Open letter to Members of Parliament, January 2014
It’s time for a new private member’s initiative to address climate change. Jack Layton’s (Bruce Hyer’s) old private member’s bill, the Climate Change Accountability Act, did a great deal to raise awareness of the serious nature of the measures needed to tackle climate change adequately. It was passed in the House of Commons, with a minority government, then defeated by the Senate, without discussion.
JustEarth: A Coalition for Environmental Justice, and various other climate change activists, are looking for an MP to give leadership on this. Maybe you? Get in touch!
We propose the drafting of a private member’s bill for a comprehensive assessment of the impact of the bitumen sands (oil/tar sands) project. This has never been done, although a previous Standing Committee on Natural Resources in 2007 recommended that one be done (notes on this follow).
The proposed bill is not the comprehensive legislation that Canada needs to do its share to deal with climate change, but it addresses the major source of our growing GHGs.
By comprehensive assessment we mean:
- Impact on the atmosphere, from increased emissions of GHGs; harm to agriculture and forests from global warming; rising food prices and scarcity; and increasing ocean acidification from higher carbon dioxide emissions;
- Impact on water: river water depletion and pollution, harm to local fisheries;
- Declining biodiversity from climate change and deforestation;
- Transportation: risks of spills and leaks in pipelines, tankers and rail;
- Social risks generally, and especially for First Nations communities; consequences of importing of temporary foreign workers and employees across the country, to towns with inadequate infrastructure;
- Health risks generally, and especially, again, for First Nations;
- Economic consequences, including the high “petro dollar” and its impact on exports and the manufacturing sector;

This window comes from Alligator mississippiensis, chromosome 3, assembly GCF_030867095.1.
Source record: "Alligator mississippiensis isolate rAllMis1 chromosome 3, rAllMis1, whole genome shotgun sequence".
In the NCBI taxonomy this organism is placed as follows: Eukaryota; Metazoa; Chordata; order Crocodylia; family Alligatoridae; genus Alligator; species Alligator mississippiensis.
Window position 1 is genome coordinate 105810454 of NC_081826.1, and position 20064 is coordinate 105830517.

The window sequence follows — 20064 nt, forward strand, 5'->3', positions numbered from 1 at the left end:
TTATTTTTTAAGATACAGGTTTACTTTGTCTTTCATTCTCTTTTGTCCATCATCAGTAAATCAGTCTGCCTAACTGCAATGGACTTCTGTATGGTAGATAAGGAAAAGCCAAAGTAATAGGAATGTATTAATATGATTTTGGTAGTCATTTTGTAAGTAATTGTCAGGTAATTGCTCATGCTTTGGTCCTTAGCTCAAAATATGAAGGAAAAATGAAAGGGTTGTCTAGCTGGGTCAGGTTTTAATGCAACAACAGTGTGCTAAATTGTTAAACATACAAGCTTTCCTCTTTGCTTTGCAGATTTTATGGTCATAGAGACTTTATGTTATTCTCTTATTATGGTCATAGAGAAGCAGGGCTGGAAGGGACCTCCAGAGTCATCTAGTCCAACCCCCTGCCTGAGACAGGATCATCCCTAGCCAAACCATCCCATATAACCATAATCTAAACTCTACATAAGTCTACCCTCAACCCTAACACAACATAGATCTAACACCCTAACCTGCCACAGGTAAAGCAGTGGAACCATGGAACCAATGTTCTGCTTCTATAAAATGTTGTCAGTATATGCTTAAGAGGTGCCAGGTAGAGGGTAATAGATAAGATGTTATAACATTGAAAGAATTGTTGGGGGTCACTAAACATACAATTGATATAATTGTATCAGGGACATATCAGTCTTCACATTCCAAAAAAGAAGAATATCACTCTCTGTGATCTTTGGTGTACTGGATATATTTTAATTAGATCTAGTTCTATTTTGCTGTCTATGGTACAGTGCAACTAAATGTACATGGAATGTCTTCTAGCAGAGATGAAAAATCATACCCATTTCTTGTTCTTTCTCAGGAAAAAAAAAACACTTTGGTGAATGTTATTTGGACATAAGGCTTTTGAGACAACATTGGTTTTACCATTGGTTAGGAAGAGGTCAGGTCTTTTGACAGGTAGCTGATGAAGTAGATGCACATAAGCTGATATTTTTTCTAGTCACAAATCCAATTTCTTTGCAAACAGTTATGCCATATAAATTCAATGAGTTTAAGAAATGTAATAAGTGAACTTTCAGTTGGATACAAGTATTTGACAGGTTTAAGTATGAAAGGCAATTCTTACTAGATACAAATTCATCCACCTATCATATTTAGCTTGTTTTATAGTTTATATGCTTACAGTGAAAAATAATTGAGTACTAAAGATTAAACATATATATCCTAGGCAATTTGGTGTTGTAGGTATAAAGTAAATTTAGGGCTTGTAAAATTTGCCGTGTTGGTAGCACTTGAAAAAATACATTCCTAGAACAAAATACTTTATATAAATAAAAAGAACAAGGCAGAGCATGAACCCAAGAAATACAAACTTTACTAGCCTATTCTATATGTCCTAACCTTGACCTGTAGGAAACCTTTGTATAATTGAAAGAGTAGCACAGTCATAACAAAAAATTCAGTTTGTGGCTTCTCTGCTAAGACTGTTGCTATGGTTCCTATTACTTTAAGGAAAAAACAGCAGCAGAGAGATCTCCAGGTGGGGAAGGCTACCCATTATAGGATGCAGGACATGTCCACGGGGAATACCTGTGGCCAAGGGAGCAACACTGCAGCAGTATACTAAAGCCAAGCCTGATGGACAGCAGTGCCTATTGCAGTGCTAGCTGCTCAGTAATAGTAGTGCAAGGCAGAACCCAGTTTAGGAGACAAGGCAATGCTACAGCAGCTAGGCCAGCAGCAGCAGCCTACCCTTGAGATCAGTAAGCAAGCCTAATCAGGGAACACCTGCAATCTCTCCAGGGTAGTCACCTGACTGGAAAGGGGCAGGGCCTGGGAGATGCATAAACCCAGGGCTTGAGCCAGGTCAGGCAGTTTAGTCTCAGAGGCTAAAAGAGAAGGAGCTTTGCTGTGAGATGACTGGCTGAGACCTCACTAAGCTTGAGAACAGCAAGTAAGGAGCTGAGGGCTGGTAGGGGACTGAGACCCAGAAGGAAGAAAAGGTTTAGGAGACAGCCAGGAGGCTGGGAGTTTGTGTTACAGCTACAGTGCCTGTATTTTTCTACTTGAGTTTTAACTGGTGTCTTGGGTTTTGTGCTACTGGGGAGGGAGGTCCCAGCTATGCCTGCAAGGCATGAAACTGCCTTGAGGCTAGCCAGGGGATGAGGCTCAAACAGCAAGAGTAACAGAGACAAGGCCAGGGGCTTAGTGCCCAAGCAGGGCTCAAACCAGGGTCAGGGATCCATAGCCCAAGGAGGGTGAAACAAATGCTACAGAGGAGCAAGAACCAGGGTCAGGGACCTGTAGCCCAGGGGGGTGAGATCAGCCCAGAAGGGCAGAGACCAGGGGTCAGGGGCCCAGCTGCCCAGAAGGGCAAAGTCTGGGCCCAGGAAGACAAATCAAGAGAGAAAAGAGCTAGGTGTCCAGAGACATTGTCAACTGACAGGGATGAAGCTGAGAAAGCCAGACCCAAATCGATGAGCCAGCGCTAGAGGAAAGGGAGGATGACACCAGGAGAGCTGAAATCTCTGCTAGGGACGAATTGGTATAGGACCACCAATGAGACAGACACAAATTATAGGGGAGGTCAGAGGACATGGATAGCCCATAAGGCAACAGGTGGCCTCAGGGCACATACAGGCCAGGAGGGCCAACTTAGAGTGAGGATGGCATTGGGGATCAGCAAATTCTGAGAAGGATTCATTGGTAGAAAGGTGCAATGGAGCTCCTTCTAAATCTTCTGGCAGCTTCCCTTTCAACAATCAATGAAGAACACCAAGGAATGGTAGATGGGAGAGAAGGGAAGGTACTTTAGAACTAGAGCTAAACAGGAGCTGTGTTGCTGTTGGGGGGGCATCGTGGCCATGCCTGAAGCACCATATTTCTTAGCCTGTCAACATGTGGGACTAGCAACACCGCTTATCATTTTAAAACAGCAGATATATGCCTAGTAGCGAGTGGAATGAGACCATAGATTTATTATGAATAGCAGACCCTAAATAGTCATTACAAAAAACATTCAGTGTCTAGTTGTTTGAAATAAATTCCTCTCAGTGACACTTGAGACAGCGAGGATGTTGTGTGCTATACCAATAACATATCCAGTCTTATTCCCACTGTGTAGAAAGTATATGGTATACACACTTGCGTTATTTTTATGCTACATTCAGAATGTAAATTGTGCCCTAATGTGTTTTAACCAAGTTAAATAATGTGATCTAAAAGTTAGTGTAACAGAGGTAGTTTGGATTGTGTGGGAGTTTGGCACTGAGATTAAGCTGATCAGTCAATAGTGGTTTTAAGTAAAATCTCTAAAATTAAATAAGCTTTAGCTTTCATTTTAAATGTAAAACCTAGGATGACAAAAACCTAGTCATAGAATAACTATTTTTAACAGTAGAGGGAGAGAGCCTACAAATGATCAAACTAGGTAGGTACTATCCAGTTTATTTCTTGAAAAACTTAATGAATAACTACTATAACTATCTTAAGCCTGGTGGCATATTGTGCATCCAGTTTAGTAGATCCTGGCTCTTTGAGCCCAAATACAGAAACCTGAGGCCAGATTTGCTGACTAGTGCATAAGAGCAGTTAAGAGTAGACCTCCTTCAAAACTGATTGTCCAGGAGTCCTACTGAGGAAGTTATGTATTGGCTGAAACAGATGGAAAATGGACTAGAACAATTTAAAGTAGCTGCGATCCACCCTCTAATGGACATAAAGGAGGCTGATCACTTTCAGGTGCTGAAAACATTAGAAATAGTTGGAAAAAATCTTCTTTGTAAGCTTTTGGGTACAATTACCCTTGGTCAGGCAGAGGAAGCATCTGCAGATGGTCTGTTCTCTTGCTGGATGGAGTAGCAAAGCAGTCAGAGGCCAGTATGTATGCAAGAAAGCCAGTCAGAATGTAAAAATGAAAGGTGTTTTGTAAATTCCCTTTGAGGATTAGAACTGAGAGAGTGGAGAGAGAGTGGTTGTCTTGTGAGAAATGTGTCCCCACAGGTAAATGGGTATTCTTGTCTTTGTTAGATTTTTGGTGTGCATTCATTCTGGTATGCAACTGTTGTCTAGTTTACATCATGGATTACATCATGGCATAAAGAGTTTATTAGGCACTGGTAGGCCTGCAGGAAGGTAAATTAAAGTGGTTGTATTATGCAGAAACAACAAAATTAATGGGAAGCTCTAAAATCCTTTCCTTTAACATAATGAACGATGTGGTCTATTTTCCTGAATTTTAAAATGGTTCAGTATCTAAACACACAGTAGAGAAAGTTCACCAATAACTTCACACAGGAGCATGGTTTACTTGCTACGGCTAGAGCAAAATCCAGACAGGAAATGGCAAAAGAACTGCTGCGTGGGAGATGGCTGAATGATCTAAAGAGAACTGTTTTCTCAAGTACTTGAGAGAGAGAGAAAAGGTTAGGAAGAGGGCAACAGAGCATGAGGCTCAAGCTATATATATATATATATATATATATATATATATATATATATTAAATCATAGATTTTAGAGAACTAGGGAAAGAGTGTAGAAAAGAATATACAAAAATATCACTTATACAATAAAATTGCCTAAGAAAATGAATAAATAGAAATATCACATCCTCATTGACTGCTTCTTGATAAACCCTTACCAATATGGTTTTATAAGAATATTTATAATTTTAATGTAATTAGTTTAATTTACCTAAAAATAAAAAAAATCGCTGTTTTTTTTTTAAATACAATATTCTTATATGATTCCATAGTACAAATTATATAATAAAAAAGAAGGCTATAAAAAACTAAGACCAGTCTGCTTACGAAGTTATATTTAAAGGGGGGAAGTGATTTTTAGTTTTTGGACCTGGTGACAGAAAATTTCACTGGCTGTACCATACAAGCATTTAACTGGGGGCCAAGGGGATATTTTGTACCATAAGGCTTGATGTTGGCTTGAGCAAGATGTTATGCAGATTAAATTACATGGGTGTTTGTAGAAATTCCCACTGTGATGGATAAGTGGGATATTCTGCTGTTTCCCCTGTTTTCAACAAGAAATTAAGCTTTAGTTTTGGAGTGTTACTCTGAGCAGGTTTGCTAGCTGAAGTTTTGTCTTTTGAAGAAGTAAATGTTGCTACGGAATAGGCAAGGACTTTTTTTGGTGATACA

- Canada’s international reputation (our refusal to reduce GHGs and obstreperous conduct at international meetings, earning us “Fossil of the Day” awards);
- Ethical considerations, notably consequences for future generations of Albertans, Canadians, humankind and companion species--our responsibility to think beyond immediate profits and convenience, to acknowledge duties as well as rights.
Rita Bijons, Ben Donato-Woodger, Rob Shirkey (Our Horizon), Rose Dyson, Lynn McDonald, Dorothy Goldin-Rosenberg
Some further background:
A comprehensive assessment was proposed by the Standing Committee on Natural Resources, chaired by Conservative MP, Lee Richardson, in 2007. The report has the unrealistic title of The Oil Sands: Toward Sustainable Development, but it does contain many good ideas. It proposed joint assessment with Alberta, insisted on “polluter pays,” acknowledged some bad impact on First Nations, and the waste of “precious” natural gas to process the bitumen, and specified consideration of “trans-boundary air pollution, greenhouse gas emissions, and harm to waterways and fisheries.”
The report called for assessment of the “cumulative impacts of oil sands development, projects already underway and planned for the future.” There was even a recommendation that the project’s development “be done in a way that it does not jeopardize Canada’s international Kyoto obligations on GHG emissions and climate change.” Good idea!